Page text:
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04-27-2009, 09:32 PM   #1
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Online Depth Of Field Calculator

Not sure if this site has been posted before or if I should have posted this in another thread... so mods please move if so.

I found this site very helpful.

Online Depth of Field Calculator

Its a depth of field calculator.

Select Camera, Lens, Focal Lenth and bingo


Neil


Last edited by Damn Brit; 04-27-2009 at 09:59 PM. Reason: Changing title.
04-27-2009, 09:55 PM   #2
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It has been posted before Neil but it doesn't hurt to revive it, in fact I think I'll put it in the article section.
Thanks for bringing it up again. I'll change the title and make it a sticky.
06-03-2009, 02:58 PM   #3
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Thank you for the tip !
06-17-2009, 08:53 AM   #4
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Thanks for the info. F.Y.I. this site can be accessed with a PDA/Smartphone (whatever you call these things). I use a Palm Treo 755p and the site works with no problem.

06-21-2009, 02:54 PM   #5
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iPhone users, try this. It's only $0.99 at the app store and works great. Camera and US/Metric are customizable.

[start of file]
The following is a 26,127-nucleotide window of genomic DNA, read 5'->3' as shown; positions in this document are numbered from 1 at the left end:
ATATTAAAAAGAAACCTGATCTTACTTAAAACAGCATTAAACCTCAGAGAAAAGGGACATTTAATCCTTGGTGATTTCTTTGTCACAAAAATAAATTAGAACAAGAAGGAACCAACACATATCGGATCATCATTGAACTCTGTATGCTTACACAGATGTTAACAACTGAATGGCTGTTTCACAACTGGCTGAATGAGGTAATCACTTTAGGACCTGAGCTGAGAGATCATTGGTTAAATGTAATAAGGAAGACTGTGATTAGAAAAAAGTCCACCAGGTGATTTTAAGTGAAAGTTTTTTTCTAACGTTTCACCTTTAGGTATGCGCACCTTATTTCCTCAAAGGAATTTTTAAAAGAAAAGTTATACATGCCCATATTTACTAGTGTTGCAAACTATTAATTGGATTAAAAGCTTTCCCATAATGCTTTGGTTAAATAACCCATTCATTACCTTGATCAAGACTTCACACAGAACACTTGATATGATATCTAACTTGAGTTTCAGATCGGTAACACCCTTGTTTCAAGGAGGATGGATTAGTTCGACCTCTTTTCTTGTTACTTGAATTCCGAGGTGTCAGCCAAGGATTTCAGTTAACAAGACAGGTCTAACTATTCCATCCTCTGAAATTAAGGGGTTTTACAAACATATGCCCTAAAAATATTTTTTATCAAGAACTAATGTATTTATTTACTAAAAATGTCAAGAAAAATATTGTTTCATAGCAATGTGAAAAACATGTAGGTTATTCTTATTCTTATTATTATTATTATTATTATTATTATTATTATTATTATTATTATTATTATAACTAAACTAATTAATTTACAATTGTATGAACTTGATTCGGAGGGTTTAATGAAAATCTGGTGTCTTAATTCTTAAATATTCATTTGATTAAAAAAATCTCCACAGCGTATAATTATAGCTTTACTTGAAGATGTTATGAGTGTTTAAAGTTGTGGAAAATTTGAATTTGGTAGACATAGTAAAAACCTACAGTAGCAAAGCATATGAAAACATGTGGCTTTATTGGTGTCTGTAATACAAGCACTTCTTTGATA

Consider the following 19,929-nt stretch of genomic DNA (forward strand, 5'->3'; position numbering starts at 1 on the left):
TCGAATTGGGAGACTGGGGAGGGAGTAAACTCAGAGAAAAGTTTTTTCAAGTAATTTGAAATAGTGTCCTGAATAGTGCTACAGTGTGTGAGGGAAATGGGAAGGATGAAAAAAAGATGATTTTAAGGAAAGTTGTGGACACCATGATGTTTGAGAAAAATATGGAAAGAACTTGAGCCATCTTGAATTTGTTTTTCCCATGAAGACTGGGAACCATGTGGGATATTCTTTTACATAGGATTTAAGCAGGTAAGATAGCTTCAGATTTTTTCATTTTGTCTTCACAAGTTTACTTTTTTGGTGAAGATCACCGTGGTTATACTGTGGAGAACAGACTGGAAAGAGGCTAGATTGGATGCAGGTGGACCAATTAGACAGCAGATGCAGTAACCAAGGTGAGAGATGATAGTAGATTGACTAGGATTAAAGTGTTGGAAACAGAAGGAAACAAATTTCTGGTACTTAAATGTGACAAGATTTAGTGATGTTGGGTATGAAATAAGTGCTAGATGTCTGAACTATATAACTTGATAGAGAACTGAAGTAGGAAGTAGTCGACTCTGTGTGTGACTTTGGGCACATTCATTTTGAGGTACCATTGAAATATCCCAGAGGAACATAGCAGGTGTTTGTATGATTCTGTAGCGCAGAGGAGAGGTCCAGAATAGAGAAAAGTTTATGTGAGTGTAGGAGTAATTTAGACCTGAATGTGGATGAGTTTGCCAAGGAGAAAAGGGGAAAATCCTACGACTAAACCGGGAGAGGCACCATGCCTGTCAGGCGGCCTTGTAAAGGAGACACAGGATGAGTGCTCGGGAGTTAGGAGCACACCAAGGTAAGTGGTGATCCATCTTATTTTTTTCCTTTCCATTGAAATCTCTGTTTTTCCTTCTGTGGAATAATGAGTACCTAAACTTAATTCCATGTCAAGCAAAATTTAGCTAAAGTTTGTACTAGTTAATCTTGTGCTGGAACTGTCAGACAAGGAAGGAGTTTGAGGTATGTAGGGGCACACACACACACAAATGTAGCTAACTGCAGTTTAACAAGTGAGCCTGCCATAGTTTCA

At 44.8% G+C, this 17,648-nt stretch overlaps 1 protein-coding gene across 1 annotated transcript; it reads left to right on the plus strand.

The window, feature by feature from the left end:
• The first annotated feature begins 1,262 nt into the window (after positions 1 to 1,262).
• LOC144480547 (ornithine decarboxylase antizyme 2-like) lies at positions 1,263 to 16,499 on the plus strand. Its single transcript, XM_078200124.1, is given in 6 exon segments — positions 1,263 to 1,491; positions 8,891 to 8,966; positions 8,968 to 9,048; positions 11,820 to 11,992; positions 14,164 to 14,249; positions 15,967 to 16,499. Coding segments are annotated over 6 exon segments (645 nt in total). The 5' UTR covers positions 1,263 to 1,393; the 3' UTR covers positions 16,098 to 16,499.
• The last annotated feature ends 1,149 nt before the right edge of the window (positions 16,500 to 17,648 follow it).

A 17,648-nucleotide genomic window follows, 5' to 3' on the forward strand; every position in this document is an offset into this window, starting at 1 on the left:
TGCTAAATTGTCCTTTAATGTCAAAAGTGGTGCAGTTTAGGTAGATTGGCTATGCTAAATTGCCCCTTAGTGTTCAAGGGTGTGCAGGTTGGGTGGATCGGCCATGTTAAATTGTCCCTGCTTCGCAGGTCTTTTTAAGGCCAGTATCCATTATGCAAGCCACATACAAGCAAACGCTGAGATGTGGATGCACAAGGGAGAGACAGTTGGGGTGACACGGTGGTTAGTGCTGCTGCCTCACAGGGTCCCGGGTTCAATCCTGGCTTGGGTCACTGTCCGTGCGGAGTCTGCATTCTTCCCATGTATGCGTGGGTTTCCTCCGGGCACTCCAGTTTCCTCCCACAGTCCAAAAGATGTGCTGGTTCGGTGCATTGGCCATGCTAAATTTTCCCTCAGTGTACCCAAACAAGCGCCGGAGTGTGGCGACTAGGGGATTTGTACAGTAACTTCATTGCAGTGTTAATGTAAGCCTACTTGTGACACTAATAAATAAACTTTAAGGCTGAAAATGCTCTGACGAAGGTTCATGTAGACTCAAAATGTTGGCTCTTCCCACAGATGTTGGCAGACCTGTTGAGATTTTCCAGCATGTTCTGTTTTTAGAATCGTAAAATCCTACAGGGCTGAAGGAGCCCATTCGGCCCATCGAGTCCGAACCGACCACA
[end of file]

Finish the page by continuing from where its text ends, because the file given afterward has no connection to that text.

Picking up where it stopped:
iTunes Store
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06-27-2009, 05:51 AM   #6
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Very nice!
06-29-2009, 05:13 AM   #7
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QuoteOriginally posted by code4code5 Quote
iPhone users, try this. It's only $0.99 at the app store and works great. Camera and US/Metric are customizable.
Nice, as the title says, "Simple DoF Calculator".

I found this program useful too:

Photocalc

has a couple additional features which I personally like.
07-02-2009, 06:59 PM   #8
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Does depth of field change depending on sensor size?

I have a problem with the Online Depth of Field Calculator web site.
If you change between sensor sizes, it changes the depth of field figures.
Surely depth of field stays constant for a given lens at a given aperture and focal distance. After all, if you change sensor size you are only cropping (or uncropping the image).
Now I understand that if I want to shoot the same subject at the same size with a different sensor size, I will need to change my camera-subject distance (and thus focusing distance) or change my focal length and this will change my depth of field if using the same aperture. However this is not what the Online Depth of Field Calculator is claiming to do.